by Isobel Harry
EVANSVILLE— If there’s something Morley Runnalls doesn’t know about egg production, it’s probably not worth knowing. He could no doubt tell you exactly which, the egg or the chicken, came first and precisely why the chicken crossed the road! The Evansville farmer, who has raised chickens for 60 years, and who opened Manitoulin’s only egg-grading station with his wife Cathie in January of this year, is knowledgeable about how much protein there is in an extra-large egg (seven grams) or any size egg, and about how to stack eggs in a carton (air pocket-side up, that’s with the more ‘pointy’ end down). He can also recognize if an egg is rotten from 50 paces, and advises to keep eggs in the fridge no more than six weeks.
Did you know that regular supermarket eggs keep longer because each egg is oiled to keep air out? That white eggs take less time to process than brown because you can see through them more easily? That you get more brown than white eggs per hen? Morley and Cathie Runnalls know.
Starting up an egg grading operation was a natural extension of the Runnalls’ many years raising laying hens and selling eggs at their farm gate. They own between 400 and 500 birds and grade 150 dozen eggs a week in their new facility. “Each hen,” says Mr. Runnalls, “lays about 320 eggs a year. They are bred specifically to produce eggs, which we gather twice a day. That’s not nearly enough for all the customers who want fresh, local eggs.” Mr. Runnalls delivers eggs to Little Current, Birch Island, M’Chigeeng, Mindemoya and Gore Bay stores and recently added Manitoulin Meats to his client list after the Providence Bay store approached him at last week’s Manitoulin Trade Fair. “My eggs are distributed on the Island first, and the surplus goes to Massey and Sudbury—more eggs are sold in Sudbury than on Manitoulin,” he says.
Before the Runnalls opened their egg-grading station, Morley would drive to Walford on the North Shore once a week to grade their hens’ output. “Before that, I used to have to go to St. Mary’s, in southern Ontario, to grade them. I’d get $1.38 a dozen for them, and 38 cents of that went to the egg marketing board. The nearest station now is in New Liskeard, and there’s a place near the Soo, but that’s it, there are no other grading stations in this area.”
The Runnalls’ facility took a year and a personal investment of $15,000 to set up. Mr. Runnalls is proud that “no government funds whatsoever” were obtained to build it. “It’s all our own money,” he adds. The station could not be in their home a stone’s throw away because it has to be open to inspection by Canadian Food Inspection Agency (CFIA) inspectors anytime, year-round. The whole room had to be cleanable easily, so the Runnalls covered the walls and ceiling of the tidy space adjacent to the barn in metal sheets and washable paint, double insulated for warmth in winter; it’s a “dry station” where the eggs are cleaned by brushing rather than by running water, but still there had to be hot and cold purified running water (there’s a UV and grey water system) in case someone needed to wash their hands.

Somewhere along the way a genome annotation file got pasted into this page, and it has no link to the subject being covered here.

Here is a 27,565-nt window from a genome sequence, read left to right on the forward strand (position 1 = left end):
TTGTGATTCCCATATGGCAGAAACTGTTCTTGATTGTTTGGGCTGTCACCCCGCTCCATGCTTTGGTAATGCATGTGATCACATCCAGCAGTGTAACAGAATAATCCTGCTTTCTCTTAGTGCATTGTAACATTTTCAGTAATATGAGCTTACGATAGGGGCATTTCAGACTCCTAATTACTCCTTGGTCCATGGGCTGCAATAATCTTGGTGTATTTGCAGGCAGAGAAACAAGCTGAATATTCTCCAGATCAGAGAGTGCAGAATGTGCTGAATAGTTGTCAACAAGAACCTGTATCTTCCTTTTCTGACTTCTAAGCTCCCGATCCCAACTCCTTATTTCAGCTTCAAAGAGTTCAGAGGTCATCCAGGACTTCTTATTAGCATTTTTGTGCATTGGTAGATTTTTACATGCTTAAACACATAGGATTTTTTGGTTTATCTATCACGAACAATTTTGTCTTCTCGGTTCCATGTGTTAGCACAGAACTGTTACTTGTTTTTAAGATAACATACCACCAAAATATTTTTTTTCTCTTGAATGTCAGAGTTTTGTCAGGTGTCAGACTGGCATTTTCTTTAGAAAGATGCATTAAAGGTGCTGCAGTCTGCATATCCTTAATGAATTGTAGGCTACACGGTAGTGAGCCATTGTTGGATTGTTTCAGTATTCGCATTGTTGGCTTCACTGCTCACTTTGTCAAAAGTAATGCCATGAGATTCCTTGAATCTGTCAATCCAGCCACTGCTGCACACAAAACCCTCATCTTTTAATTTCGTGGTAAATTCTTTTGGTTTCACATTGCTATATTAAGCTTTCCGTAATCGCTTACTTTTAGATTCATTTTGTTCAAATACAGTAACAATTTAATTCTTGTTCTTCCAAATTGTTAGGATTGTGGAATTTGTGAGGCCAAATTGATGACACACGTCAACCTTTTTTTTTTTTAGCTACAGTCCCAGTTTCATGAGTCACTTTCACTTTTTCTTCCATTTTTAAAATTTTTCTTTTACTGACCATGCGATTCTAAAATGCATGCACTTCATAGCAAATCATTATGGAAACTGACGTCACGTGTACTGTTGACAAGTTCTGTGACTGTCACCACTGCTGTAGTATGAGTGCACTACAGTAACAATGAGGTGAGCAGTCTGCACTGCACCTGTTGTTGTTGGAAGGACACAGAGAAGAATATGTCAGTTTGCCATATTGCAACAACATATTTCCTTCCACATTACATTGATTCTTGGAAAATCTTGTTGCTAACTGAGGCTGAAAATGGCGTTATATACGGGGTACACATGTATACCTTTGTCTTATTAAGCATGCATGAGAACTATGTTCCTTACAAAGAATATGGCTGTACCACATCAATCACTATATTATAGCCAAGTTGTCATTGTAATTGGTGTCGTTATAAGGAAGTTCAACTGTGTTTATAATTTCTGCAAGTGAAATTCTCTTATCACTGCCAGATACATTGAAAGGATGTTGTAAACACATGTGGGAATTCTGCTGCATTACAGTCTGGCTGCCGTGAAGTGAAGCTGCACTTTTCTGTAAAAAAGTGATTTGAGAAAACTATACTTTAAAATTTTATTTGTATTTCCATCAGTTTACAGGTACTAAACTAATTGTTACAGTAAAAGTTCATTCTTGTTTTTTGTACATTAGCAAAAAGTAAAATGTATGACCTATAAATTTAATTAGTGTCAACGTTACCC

Other strict rules of the CFIA stipulate that there must be two refrigerated coolers in an egg-grading facility, one for graded eggs and the other for ungraded, kept below 10 degrees centigrade. Temperatures must be recorded twice a day in a ledger and be below 85 percent humidity. Egg cartons must be new, never recycled, and labeled with egg size, name, address and ‘premises code’ of the producer and nutritional information, in French and English. In the centre of the label is an outline of a maple leaf with the grade of egg contained in the carton. Grade A means the eggs are free of blemishes and cracks and are clean. Factors also governing this grade include the size of the air pocket (“not in excess of 5 mm in depth”) and the texture of the shell. Mr. Runnalls illustrates by holding up an egg whose shell doesn’t make the grade, but only he can detect the minute bumps that most could not see with the naked eye. “It’s all about cleanliness and safety,” he says. “Twenty percent of eggs are not grade A and can’t be sold.”
Hens are bought at 19 weeks of age when they’re ready to lay. “You can only keep hens for 12 months,” says Mr. Runnalls, “then their laying life is over.” When eggs are gathered, they are brought into the station, where each is cleaned and ‘candled’ with a variable high-intensity light to determine its condition for market, including possible defects and size of air pocket. ‘Candling’ is the original term for looking into the contents of an egg because back then it was done with the flame of a candle. Today, the main requirement is a bright light with a beam smaller than the diameter of the egg, and a dark room. Morley switches off the overhead light and the egg turns bright orange and transparent. “The light needs to be more intense for brown eggs than for white, which are more easily seen through.”
Each egg is weighed and put into the appropriate labeled carton which is then stamped with the best-before date, six weeks away. “I keep records of dates and temperatures for traceability of the eggs. Once a customer buys my eggs, if anything is not right, or if there is a recall, the eggs can be traced back to me. So far, this has not happened.”
Manitouliners are fortunate that Morley and Cathie Runnalls are up with the chickens every day, putting all their eggs in one basket so we can enjoy fresh, local graded produce right here on the Island. It’s really something to crow about.